So we had a plot. Now what?
Obviously we want to build a house. Not a house to sell for money, but a house for us to live in for the next 20+ years.
Like most people, we've followed the explosion in renewable energy technology over the last few years with interest and thought that our new house would make extensive use of them. Having plenty of land we initially envisaged ground source heat pumps, solar PV panels and so on - truly the green lobbies wet dream.
Looking around on the web for information we started seeing a lot of references that caused us to pause and reconsider. Was building a "regular" house and using renewables to make it cheap to run really a green solution? Our current house isn't that old and is well insulated but when the wind blows we feel it. The sudden swings of temperature we experience tend to leave our heating system struggling to catch up. Would building a similar house, albeit one that had a lot more renewables be the best thing to do?
There aren't many certainties in the world, but rising energy prices seem like a good bet. As we're only going to build our own house once, was this really the way forward? Time for more research.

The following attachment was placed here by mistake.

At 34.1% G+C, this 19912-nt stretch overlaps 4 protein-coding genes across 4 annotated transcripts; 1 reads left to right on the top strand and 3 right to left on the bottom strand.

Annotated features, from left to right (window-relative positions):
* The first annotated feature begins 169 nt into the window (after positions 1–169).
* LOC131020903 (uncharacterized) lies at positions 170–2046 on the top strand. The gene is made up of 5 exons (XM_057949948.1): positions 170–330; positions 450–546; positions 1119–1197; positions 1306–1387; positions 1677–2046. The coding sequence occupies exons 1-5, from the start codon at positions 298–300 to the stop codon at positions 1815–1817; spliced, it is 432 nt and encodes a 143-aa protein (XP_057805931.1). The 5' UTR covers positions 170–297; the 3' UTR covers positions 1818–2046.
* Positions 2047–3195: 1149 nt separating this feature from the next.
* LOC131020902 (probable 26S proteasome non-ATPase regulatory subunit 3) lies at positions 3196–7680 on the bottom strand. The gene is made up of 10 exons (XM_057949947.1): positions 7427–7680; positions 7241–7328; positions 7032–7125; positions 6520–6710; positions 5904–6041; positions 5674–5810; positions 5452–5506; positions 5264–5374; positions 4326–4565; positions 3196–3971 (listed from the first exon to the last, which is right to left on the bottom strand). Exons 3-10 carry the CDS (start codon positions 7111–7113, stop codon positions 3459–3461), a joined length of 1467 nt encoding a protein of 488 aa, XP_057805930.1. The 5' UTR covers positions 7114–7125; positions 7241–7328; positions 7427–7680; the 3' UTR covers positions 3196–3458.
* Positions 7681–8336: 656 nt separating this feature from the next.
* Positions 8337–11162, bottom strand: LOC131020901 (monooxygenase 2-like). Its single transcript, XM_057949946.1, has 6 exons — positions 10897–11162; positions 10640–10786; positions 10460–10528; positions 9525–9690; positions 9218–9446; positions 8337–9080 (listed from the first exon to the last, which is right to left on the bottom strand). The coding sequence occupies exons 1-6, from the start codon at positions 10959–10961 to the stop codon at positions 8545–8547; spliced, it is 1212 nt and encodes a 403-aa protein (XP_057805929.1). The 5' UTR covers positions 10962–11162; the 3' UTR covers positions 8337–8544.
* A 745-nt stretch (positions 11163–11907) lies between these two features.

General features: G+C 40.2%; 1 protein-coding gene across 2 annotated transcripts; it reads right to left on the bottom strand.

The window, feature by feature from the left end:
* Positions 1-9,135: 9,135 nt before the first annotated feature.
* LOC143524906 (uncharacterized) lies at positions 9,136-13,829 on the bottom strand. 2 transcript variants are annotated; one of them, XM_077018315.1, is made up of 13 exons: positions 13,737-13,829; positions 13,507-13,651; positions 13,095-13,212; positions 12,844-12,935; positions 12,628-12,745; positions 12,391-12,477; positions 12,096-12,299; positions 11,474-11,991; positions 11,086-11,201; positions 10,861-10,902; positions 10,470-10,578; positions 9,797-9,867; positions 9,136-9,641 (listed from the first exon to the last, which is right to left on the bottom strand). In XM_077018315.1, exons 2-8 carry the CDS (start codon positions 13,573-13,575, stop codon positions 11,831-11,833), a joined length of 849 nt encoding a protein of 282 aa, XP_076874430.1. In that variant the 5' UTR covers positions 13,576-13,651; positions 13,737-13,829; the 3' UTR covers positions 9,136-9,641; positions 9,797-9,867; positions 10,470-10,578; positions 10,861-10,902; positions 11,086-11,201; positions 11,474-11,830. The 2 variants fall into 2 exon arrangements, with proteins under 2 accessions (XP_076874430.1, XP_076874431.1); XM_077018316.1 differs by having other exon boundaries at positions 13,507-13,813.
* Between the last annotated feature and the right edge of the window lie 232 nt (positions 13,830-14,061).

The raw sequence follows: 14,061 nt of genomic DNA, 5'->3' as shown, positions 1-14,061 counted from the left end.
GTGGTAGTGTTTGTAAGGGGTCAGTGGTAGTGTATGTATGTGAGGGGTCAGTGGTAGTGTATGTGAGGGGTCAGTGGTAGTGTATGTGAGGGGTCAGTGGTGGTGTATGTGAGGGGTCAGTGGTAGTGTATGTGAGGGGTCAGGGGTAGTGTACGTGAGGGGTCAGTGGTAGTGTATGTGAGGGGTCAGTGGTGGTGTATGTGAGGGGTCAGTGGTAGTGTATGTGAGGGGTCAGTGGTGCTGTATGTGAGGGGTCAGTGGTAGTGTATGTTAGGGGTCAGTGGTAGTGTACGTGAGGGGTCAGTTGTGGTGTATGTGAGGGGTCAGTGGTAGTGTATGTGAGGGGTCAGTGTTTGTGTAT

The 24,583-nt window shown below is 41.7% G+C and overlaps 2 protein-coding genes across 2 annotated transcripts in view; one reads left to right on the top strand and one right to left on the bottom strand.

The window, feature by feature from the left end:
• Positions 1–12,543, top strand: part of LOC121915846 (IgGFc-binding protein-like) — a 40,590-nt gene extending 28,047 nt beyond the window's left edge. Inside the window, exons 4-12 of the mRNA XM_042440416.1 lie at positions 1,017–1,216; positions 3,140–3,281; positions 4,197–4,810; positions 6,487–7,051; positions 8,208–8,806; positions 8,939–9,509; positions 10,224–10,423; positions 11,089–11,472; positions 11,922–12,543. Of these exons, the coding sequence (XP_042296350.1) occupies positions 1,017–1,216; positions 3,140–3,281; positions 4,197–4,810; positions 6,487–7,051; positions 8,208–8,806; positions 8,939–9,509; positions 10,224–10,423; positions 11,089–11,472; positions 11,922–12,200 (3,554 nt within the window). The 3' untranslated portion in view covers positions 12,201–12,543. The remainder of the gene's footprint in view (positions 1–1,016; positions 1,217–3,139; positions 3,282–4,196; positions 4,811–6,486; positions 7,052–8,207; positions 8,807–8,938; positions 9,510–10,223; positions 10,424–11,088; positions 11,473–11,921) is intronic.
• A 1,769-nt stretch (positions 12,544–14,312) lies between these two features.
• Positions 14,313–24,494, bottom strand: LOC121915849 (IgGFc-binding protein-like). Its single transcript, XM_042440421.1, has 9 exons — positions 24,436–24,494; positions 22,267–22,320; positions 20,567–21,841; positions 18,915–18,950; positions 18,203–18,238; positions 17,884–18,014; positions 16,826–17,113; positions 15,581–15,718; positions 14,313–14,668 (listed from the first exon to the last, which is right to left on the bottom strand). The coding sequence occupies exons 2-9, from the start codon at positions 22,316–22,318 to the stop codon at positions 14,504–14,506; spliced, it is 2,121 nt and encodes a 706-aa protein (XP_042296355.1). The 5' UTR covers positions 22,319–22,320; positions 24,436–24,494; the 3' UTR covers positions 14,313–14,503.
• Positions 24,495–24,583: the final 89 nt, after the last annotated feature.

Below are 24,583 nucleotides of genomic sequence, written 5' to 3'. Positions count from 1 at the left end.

Once we started looking at low energy and sustainable house technology, one term kept appearing - Passive House.
It's a standard that dates back to the 1990's but has taken a long while to become well known. It approaches building a house from a different perspective and the more we read about it the more it made sense to us, emphasising the fabric and positioning of the building over the simple addition of renewables. Surely this was a better way to build for the future?
It turns out we're not the only ones who think this way. Zach Semke has a well researched and argued document about the future of energy usage that is well worth a read. Of course he's also a devoted fan of Passive House...
The next step seemed obvious - find out more about passive house!